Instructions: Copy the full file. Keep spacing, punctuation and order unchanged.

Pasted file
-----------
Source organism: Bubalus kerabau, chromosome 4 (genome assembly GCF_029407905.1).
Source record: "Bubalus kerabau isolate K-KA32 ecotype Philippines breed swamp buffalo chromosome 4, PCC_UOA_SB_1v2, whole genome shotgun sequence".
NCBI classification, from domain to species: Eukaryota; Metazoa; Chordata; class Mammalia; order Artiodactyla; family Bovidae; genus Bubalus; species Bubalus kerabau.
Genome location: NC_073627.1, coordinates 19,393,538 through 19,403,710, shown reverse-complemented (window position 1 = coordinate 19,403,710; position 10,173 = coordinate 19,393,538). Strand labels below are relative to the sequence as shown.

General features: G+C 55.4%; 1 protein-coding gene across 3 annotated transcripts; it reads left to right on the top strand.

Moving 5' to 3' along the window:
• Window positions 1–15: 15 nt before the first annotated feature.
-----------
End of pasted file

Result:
Source organism: Bubalus kerabau, chromosome 4 (genome assembly GCF_029407905.1).
Source record: "Bubalus kerabau isolate K-KA32 ecotype Philippines breed swamp buffalo chromosome 4, PCC_UOA_SB_1v2, whole genome shotgun sequence".
NCBI classification, from domain to species: Eukaryota; Metazoa; Chordata; class Mammalia; order Artiodactyla; family Bovidae; genus Bubalus; species Bubalus kerabau.
Genome location: NC_073627.1, coordinates 19,393,538 through 19,403,710, shown reverse-complemented (window position 1 = coordinate 19,403,710; position 10,173 = coordinate 19,393,538). Strand labels below are relative to the sequence as shown.

General features: G+C 55.4%; 1 protein-coding gene across 3 annotated transcripts; it reads left to right on the top strand.

Moving 5' to 3' along the window:
• Window positions 1–15: 15 nt before the first annotated feature.